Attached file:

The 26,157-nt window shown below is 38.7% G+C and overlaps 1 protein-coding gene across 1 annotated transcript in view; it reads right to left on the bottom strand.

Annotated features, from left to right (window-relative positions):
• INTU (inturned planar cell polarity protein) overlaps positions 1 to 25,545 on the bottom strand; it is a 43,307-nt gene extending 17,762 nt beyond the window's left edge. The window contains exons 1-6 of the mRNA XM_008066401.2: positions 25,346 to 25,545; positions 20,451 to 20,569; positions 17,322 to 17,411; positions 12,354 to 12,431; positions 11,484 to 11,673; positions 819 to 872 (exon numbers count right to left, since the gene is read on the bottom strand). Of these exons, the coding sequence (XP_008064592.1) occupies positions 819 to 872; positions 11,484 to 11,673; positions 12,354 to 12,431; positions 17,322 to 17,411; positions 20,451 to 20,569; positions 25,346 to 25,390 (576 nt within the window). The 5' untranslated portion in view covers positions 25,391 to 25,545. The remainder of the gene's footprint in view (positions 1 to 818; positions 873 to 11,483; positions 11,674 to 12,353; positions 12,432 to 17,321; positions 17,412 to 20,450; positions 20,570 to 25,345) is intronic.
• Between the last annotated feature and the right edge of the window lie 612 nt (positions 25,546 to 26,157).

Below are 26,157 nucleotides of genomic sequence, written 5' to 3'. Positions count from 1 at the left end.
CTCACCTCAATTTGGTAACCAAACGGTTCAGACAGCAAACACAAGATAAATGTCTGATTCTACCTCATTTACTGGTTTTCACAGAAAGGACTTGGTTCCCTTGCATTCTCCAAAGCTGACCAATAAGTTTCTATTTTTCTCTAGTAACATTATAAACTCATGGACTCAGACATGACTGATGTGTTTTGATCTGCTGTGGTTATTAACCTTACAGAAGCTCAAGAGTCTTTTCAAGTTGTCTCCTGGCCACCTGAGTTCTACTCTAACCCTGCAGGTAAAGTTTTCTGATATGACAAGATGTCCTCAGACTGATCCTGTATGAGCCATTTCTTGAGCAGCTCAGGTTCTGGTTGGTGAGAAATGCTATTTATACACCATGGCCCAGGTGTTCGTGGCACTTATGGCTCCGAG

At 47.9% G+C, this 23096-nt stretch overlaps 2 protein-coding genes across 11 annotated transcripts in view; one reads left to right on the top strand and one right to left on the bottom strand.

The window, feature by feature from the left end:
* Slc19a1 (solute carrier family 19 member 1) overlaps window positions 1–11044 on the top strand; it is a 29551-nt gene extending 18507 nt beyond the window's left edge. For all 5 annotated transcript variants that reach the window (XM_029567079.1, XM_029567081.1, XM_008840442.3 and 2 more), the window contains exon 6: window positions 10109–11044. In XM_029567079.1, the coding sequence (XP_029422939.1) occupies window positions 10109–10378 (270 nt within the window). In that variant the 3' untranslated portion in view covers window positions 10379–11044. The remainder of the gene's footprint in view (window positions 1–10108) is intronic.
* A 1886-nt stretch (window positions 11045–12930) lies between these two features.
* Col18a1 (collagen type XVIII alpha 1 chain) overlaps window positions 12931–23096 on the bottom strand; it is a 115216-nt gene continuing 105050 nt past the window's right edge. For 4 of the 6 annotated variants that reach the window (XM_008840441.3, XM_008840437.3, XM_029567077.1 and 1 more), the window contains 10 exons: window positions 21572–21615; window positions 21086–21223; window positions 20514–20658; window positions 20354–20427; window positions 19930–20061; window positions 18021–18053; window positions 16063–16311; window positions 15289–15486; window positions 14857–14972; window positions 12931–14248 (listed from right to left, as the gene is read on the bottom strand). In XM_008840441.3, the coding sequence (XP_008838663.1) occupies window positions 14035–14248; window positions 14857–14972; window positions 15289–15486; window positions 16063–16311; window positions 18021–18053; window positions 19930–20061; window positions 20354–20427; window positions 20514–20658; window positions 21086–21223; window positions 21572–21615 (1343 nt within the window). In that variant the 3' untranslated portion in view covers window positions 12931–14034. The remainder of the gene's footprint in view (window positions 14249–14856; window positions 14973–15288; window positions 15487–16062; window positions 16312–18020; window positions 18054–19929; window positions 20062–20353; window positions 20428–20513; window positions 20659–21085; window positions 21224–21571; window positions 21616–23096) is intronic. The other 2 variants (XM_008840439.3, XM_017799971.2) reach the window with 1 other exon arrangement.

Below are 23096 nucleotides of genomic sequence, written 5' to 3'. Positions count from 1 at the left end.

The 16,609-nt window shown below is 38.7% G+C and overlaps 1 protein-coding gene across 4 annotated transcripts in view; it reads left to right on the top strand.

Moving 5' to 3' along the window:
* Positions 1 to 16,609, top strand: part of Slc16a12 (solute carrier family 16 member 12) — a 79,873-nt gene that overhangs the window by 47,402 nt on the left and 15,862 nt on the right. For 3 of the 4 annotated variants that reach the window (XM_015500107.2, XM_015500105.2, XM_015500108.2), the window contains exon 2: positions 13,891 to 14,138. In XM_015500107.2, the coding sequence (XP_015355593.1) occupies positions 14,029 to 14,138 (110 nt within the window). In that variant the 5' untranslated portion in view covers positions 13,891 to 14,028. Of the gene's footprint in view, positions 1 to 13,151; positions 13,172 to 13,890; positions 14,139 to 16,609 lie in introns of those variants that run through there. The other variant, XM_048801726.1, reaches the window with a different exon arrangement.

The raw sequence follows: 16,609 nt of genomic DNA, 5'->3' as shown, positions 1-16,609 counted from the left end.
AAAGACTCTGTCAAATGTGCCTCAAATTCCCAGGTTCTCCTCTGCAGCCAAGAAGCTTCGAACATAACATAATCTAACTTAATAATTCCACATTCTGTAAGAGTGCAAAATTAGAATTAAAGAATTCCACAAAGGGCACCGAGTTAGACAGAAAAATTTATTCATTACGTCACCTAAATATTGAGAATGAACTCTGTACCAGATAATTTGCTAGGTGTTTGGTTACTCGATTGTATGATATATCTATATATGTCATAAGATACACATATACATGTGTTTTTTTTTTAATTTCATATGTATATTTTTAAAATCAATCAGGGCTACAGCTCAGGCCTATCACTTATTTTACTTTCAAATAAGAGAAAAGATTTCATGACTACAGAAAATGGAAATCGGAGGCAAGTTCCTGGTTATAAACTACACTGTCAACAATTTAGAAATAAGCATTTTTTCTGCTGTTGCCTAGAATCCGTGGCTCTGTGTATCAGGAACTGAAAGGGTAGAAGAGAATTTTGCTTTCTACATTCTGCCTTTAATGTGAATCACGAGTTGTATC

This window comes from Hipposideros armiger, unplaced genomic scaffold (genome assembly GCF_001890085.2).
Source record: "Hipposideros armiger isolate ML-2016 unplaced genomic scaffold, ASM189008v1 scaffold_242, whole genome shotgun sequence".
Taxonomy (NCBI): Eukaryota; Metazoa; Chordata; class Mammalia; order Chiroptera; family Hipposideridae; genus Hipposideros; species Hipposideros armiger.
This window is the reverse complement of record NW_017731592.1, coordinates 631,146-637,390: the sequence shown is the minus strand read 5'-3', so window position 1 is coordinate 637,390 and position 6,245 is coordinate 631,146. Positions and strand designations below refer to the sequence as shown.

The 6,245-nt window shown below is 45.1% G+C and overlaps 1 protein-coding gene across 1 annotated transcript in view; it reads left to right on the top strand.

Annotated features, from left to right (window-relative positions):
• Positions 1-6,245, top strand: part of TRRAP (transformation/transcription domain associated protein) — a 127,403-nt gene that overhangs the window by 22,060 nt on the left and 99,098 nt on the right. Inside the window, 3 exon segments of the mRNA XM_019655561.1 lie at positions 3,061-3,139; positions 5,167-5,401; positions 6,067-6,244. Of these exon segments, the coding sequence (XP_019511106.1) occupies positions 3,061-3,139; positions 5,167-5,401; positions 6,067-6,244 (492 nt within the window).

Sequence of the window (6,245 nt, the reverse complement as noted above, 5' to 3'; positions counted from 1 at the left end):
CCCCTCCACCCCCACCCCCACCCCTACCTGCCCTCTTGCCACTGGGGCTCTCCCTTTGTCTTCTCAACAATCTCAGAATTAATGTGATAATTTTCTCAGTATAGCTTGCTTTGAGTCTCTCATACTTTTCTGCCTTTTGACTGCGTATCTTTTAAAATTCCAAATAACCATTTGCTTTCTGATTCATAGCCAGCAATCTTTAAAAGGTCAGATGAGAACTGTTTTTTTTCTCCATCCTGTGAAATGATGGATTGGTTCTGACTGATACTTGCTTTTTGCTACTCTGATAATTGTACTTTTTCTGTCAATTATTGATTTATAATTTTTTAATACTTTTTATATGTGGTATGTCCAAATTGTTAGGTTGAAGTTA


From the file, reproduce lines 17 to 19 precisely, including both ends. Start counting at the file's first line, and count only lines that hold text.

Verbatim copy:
AAAGACTCTGTCAAATGTGCCTCAAATTCCCAGGTTCTCCTCTGCAGCCAAGAAGCTTCGAACATAACATAATCTAACTTAATAATTCCACATTCTGTAAGAGTGCAAAATTAGAATTAAAGAATTCCACAAAGGGCACCGAGTTAGACAGAAAAATTTATTCATTACGTCACCTAAATATTGAGAATGAACTCTGTACCAGATAATTTGCTAGGTGTTTGGTTACTCGATTGTATGATATATCTATATATGTCATAAGATACACATATACATGTGTTTTTTTTTTAATTTCATATGTATATTTTTAAAATCAATCAGGGCTACAGCTCAGGCCTATCACTTATTTTACTTTCAAATAAGAGAAAAGATTTCATGACTACAGAAAATGGAAATCGGAGGCAAGTTCCTGGTTATAAACTACACTGTCAACAATTTAGAAATAAGCATTTTTTCTGCTGTTGCCTAGAATCCGTGGCTCTGTGTATCAGGAACTGAAAGGGTAGAAGAGAATTTTGCTTTCTACATTCTGCCTTTAATGTGAATCACGAGTTGTATC

This window comes from Hipposideros armiger, unplaced genomic scaffold (genome assembly GCF_001890085.2).
Source record: "Hipposideros armiger isolate ML-2016 unplaced genomic scaffold, ASM189008v1 scaffold_242, whole genome shotgun sequence".